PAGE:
03 July 2012

What the cod moratorium wrought #nlpoli

The cod might be gone these 20 years but there are no shortage of people making a fine dollar telling us what it all means.

Surely the one making the most cash is Ryan Cleary, pulling down a pay cheque as a member of parliament partly on the pledge to have an inquiry into why there are no cod.  Hint:  a whole bunch of people, including Cleary’s friend Gus Etchegary, killed just about all of them.

If he had been around a century and a half ago, Cleary would have been campaigning to find out where all the Great Auks went.  Hint:  we killed them all.

Cleary is full of shit, in case you hadn’t noticed, but that never stopped people from voting for Cleary and his ilk before.  He is just the latest in a long line of people who are utterly full of shit who got themselves elected to provincial or federal office where they continue to be full of shit at public expense.

True to form, Cleary couldn’t be doing anything else on July 2, 2012 than hosting a public event to mark the 20th anniversary of the end of the cod slaughter.  He has hired the same room at the same hotel where John Crosbie – when he was fisheries minister – announced the end of the commercial cod fishery. The only reason anyone would be beat down the doors to the room this time is if they forgot the key or if Cleary hired a few actors to re-create the event.

Not to be outdone, the provincial fisheries minister Darin King and John Crosbie – these days earning his crust as the Lieutenant Governor – will also mark the solemn occasion.   They and a bunch of people who were and are involved in the fishing industry got together in the main government building in Capital City to do something unspecified.

King will probably dazzle us all with tales of how good the fishery is these days.  On the Friday beforehand, King called one of the local open line shows to talk about the celebrat…errr…commemoration. Voice of the cabinet minister paraphrased him this way:
King says with a few exceptions, harvesters are doing well with multi-species of seafood products. He doesn't think you'll find any harvesters who will say they want to go back to the way it was twenty years ago.
Some of the “multi-species” that King talked about included sea cucumbers and whelks.  This is a sign of how bad things are in the fishery, not how good they are.  If Cleary wants to know why the fish disappeared he need only look in the mirror or look to King. 

We has found the enemy and he is them:  politicians. They don’t know the difference between a punter and a punt and yet imagine, all the same, that they, and only they, can direct the fishery.  Because, after all, they have done such a fine job of it so far, the decimation of the cod notwithstanding.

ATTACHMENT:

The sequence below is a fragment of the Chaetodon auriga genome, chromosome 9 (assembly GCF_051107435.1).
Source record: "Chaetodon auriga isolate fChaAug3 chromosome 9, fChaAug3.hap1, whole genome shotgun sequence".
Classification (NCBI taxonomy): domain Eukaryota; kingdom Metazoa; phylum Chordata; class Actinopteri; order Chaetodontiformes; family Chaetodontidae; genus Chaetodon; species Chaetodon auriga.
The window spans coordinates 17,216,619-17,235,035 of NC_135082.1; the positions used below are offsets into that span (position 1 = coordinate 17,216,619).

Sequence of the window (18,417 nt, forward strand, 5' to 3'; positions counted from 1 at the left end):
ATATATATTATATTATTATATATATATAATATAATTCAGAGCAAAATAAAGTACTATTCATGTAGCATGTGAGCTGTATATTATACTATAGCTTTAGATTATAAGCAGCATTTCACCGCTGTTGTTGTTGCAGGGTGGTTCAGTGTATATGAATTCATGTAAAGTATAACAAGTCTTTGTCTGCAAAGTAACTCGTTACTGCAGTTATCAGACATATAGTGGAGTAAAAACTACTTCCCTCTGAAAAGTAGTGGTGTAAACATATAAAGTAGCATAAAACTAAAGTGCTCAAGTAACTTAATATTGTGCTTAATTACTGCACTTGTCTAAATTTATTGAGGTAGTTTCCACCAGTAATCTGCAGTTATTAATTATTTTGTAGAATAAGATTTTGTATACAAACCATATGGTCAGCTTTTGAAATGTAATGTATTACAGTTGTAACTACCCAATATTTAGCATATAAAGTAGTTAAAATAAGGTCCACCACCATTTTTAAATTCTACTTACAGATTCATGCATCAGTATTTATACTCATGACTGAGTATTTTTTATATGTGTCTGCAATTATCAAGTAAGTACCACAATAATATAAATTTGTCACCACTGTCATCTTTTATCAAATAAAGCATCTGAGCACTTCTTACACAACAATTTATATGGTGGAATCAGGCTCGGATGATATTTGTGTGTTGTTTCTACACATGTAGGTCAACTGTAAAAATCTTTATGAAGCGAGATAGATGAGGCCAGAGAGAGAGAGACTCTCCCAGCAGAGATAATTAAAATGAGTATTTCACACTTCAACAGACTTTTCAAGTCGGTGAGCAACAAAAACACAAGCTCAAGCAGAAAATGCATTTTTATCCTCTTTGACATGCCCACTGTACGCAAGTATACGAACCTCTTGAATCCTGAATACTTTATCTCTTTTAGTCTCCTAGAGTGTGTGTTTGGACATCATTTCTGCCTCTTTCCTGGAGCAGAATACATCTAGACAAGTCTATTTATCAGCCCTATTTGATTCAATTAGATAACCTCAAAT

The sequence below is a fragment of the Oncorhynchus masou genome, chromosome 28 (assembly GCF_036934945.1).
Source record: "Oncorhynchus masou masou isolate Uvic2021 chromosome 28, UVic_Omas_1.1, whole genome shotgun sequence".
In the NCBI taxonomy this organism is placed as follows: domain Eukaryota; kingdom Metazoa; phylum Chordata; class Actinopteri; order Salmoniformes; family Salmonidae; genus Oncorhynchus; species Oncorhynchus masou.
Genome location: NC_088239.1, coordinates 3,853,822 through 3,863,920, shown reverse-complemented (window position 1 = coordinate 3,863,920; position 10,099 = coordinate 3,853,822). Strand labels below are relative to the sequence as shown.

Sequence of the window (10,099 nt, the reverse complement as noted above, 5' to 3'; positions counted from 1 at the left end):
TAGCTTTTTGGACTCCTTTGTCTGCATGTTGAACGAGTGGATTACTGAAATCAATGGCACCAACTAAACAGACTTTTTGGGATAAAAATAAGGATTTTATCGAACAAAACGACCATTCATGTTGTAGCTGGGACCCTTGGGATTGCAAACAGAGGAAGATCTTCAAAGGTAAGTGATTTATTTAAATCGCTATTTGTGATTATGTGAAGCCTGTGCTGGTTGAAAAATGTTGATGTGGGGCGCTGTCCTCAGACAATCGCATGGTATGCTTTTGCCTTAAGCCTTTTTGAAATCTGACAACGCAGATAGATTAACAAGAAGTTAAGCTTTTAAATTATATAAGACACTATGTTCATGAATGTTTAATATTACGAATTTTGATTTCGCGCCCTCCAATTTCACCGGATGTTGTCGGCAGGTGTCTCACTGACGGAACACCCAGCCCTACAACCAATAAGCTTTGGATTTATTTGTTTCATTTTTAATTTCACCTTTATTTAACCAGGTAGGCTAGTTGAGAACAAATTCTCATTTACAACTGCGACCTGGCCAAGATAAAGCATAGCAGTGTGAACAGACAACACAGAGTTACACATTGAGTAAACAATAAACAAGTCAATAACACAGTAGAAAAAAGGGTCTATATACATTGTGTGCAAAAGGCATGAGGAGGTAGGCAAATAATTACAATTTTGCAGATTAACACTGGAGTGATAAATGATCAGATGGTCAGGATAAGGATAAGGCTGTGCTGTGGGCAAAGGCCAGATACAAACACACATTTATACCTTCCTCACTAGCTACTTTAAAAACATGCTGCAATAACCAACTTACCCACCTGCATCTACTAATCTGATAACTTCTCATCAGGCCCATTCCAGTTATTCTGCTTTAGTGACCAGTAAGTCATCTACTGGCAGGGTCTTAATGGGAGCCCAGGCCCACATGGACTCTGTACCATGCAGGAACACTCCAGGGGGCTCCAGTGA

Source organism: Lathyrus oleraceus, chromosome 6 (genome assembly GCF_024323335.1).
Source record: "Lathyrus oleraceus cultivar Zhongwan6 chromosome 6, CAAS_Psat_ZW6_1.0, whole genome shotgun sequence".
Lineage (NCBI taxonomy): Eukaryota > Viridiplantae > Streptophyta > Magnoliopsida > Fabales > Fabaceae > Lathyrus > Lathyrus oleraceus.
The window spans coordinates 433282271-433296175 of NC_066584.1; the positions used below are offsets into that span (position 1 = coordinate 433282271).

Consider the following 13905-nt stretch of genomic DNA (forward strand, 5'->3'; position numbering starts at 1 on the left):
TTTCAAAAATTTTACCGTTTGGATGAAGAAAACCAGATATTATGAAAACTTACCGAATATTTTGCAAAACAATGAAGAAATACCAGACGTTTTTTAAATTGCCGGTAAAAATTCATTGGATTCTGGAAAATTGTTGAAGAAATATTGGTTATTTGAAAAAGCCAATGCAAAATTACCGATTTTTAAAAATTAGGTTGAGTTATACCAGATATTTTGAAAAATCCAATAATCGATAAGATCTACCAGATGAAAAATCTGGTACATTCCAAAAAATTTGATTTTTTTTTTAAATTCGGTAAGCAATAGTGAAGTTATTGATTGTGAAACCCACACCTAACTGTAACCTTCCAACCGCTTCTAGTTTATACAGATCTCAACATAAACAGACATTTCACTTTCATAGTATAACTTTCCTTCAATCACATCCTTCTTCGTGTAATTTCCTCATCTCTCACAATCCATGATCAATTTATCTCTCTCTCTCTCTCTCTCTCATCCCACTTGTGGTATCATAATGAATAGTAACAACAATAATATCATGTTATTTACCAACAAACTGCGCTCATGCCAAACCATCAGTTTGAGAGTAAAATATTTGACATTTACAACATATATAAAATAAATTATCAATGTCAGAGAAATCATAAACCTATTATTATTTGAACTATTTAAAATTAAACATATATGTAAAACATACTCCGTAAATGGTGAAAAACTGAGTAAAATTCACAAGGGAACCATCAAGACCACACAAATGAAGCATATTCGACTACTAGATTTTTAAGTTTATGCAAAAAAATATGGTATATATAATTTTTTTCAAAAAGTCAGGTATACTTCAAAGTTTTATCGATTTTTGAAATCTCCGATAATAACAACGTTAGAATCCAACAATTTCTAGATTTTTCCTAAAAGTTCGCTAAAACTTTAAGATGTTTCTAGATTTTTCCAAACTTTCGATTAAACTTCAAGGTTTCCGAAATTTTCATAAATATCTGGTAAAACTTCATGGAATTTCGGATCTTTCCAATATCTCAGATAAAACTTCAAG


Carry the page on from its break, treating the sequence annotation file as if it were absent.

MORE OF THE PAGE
Along with the burgeoning sea snot harvest, the other industry born of the moratorium has been the regular safari by mainland journalists.  This year, the Ceeb in Toronto sent down a fellow named Rex Murphy for a few days.  Murphy, who once lived here,  grabbed a flight back to Toronto as soon as the budget allowed but he stayed long enough, as he told the Ceeb’s weekend arts show on Canada Day,  to get to a few communities within driving distance of St. John’s. Armed with those insights, he filed his story.

Murphy’s local pedigree gives him the privilege to join with the likes of Cleary or Lisa Moore to explain the great blow the cod moratorium wrought on who “we” are as a people, to “our” culture.  So devastating has been the blow, according to Murphy,  that the people the moratorium affected don’t describe its impact in lurid detail.  In fact, if Murphy told the whole tale, they don’t talk about it at all.  Talk to them in their expensive homes in Alberta, though, and you can see a sadness in them.

But they don’t say anything about that, either.

How convenient. 

How convenient for Murphy, that is:  the absence of evidence - like a sign that the cod moratorium has rent even one soul enough for the soul to say so -  becomes evidence to confirm the theory in the first place.

What Bwana Murphy is doing is nothing more than what he and his kind have been doing since 1992. It is what Cleary and King and John Crosbie are doing.  They impose a meaning on an event. They invent a story to go with a set of circumstances. And in the process of re-telling the story among themselves, they displace reality and their fabricated version becomes the accepted “facts”.

Meanwhile, as Murphy noted, people did what they have always done.  They got on with life.  In the 1920s, as Murphy noted, these people moved to the United States.  In the 1990s, they could go somewhere else in the new country to which they belonged.  Some of them left permanently.  Others became migrant labourers.

No one thinks about the difference between those two times.  No one writes about it, certainly not Bwana Murphy or Lisa or Ryan.  That would get in the way of a good narrative line, a good story arc. 

But that is where a powerful story sits, just like there is a more powerful story in the reality of what led to the cod moratorium and what came in its wake, than in all the bullshit you heard from all the talking heads at all the events on July 2.